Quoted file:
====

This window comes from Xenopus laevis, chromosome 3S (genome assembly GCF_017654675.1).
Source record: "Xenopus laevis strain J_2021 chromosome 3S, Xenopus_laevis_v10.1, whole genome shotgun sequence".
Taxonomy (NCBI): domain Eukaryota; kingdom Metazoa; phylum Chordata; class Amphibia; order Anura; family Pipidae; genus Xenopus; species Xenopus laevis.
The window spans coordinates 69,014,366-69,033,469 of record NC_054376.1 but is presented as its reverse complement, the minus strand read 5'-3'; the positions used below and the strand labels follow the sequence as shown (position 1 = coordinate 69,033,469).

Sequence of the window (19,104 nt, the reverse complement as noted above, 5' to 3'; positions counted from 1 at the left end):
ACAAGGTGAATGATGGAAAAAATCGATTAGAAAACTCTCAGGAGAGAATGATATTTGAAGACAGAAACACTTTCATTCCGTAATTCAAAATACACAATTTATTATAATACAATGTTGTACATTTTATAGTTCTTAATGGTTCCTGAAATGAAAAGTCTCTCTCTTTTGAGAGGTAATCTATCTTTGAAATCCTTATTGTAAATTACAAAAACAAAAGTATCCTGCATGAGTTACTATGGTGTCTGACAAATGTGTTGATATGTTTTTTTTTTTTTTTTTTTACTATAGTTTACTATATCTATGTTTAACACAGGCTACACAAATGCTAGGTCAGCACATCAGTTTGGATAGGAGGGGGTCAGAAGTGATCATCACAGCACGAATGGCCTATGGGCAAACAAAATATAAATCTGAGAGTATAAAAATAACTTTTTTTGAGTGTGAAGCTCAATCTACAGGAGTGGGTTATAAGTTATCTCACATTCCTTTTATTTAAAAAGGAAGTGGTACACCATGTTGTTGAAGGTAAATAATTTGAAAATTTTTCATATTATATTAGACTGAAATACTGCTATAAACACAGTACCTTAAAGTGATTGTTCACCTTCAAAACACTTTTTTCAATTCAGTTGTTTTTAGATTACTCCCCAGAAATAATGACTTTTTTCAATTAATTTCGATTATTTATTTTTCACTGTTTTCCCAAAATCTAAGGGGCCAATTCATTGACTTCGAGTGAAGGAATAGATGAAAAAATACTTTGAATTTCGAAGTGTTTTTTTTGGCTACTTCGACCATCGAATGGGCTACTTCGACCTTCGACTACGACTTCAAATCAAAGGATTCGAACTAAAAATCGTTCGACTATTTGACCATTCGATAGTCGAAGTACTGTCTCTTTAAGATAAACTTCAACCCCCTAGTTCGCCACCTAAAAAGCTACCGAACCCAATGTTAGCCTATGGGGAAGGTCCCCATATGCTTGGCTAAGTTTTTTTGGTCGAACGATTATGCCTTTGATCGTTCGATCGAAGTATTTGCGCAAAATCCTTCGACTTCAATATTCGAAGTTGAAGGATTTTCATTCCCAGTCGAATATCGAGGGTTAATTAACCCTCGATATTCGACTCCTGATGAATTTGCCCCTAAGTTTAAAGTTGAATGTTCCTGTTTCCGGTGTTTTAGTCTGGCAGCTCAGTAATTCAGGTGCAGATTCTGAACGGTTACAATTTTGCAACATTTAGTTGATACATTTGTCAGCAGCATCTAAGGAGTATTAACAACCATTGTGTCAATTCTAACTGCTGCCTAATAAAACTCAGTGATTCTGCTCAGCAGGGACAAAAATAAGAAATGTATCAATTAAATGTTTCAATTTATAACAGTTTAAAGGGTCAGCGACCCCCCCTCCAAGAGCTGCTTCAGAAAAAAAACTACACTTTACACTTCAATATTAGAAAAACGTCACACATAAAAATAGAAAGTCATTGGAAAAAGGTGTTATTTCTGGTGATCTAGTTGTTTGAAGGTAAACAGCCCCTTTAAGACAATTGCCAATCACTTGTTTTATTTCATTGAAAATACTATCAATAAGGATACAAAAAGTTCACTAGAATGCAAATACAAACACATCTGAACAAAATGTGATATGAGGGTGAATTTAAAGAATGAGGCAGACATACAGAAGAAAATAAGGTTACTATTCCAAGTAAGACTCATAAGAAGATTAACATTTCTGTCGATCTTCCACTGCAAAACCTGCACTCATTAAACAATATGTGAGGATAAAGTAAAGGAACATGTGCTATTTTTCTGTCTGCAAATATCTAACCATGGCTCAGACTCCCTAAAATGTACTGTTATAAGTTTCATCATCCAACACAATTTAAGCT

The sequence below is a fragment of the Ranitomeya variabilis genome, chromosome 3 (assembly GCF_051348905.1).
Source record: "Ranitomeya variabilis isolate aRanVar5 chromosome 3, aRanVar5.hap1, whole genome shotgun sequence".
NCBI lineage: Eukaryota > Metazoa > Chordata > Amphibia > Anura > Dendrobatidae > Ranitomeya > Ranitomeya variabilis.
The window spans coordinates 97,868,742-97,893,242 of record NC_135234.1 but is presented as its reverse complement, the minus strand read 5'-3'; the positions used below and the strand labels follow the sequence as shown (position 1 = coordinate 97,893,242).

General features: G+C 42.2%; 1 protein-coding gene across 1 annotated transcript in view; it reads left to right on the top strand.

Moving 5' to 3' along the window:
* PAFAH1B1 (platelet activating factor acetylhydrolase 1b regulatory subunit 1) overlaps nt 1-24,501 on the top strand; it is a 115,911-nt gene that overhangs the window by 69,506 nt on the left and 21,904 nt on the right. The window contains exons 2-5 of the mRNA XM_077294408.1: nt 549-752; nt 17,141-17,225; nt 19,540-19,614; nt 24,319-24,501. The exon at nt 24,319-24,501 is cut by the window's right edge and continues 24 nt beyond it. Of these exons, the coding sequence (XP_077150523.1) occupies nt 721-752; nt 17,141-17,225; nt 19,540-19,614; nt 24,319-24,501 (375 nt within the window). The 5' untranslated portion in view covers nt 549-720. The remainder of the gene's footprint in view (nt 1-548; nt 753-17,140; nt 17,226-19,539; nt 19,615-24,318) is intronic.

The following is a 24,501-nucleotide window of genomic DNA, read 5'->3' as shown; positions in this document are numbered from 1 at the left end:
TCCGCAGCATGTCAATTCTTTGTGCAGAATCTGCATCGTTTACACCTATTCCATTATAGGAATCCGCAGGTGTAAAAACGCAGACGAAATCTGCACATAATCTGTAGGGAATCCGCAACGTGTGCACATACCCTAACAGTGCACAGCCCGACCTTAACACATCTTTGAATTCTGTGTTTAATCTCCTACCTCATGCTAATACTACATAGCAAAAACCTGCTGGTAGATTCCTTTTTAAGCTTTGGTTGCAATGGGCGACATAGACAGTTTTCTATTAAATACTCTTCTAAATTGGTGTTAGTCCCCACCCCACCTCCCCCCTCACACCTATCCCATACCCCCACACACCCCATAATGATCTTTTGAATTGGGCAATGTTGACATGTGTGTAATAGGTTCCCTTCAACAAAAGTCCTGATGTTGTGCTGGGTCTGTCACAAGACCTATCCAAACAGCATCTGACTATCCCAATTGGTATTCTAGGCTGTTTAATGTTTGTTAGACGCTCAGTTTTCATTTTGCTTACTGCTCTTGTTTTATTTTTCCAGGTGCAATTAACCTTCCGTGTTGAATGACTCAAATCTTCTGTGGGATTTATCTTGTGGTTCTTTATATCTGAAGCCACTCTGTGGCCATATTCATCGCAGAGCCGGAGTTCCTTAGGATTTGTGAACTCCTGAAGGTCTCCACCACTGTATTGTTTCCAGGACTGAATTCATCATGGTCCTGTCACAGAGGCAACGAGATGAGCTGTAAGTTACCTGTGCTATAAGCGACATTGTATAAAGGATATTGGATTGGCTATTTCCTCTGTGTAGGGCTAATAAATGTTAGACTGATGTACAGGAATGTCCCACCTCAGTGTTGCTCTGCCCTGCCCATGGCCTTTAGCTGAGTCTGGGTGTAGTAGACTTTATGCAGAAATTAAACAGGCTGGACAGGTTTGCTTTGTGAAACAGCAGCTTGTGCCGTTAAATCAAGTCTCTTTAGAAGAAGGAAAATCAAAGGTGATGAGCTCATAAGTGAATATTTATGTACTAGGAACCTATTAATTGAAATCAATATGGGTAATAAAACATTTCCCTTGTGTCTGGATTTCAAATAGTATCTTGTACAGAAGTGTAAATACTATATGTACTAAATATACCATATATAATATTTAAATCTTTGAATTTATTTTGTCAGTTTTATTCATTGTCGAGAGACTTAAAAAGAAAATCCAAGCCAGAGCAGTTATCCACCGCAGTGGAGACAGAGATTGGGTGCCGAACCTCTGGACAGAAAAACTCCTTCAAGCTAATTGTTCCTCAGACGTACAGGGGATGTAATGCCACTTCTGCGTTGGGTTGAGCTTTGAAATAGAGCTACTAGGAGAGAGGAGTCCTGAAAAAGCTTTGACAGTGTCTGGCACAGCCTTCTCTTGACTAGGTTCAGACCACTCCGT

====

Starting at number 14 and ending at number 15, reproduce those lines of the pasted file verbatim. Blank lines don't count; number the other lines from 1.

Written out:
The following is a 24,501-nucleotide window of genomic DNA, read 5'->3' as shown; positions in this document are numbered from 1 at the left end:
TCCGCAGCATGTCAATTCTTTGTGCAGAATCTGCATCGTTTACACCTATTCCATTATAGGAATCCGCAGGTGTAAAAACGCAGACGAAATCTGCACATAATCTGTAGGGAATCCGCAACGTGTGCACATACCCTAACAGTGCACAGCCCGACCTTAACACATCTTTGAATTCTGTGTTTAATCTCCTACCTCATGCTAATACTACATAGCAAAAACCTGCTGGTAGATTCCTTTTTAAGCTTTGGTTGCAATGGGCGACATAGACAGTTTTCTATTAAATACTCTTCTAAATTGGTGTTAGTCCCCACCCCACCTCCCCCCTCACACCTATCCCATACCCCCACACACCCCATAATGATCTTTTGAATTGGGCAATGTTGACATGTGTGTAATAGGTTCCCTTCAACAAAAGTCCTGATGTTGTGCTGGGTCTGTCACAAGACCTATCCAAACAGCATCTGACTATCCCAATTGGTATTCTAGGCTGTTTAATGTTTGTTAGACGCTCAGTTTTCATTTTGCTTACTGCTCTTGTTTTATTTTTCCAGGTGCAATTAACCTTCCGTGTTGAATGACTCAAATCTTCTGTGGGATTTATCTTGTGGTTCTTTATATCTGAAGCCACTCTGTGGCCATATTCATCGCAGAGCCGGAGTTCCTTAGGATTTGTGAACTCCTGAAGGTCTCCACCACTGTATTGTTTCCAGGACTGAATTCATCATGGTCCTGTCACAGAGGCAACGAGATGAGCTGTAAGTTACCTGTGCTATAAGCGACATTGTATAAAGGATATTGGATTGGCTATTTCCTCTGTGTAGGGCTAATAAATGTTAGACTGATGTACAGGAATGTCCCACCTCAGTGTTGCTCTGCCCTGCCCATGGCCTTTAGCTGAGTCTGGGTGTAGTAGACTTTATGCAGAAATTAAACAGGCTGGACAGGTTTGCTTTGTGAAACAGCAGCTTGTGCCGTTAAATCAAGTCTCTTTAGAAGAAGGAAAATCAAAGGTGATGAGCTCATAAGTGAATATTTATGTACTAGGAACCTATTAATTGAAATCAATATGGGTAATAAAACATTTCCCTTGTGTCTGGATTTCAAATAGTATCTTGTACAGAAGTGTAAATACTATATGTACTAAATATACCATATATAATATTTAAATCTTTGAATTTATTTTGTCAGTTTTATTCATTGTCGAGAGACTTAAAAAGAAAATCCAAGCCAGAGCAGTTATCCACCGCAGTGGAGACAGAGATTGGGTGCCGAACCTCTGGACAGAAAAACTCCTTCAAGCTAATTGTTCCTCAGACGTACAGGGGATGTAATGCCACTTCTGCGTTGGGTTGAGCTTTGAAATAGAGCTACTAGGAGAGAGGAGTCCTGAAAAAGCTTTGACAGTGTCTGGCACAGCCTTCTCTTGACTAGGTTCAGACCACTCCGT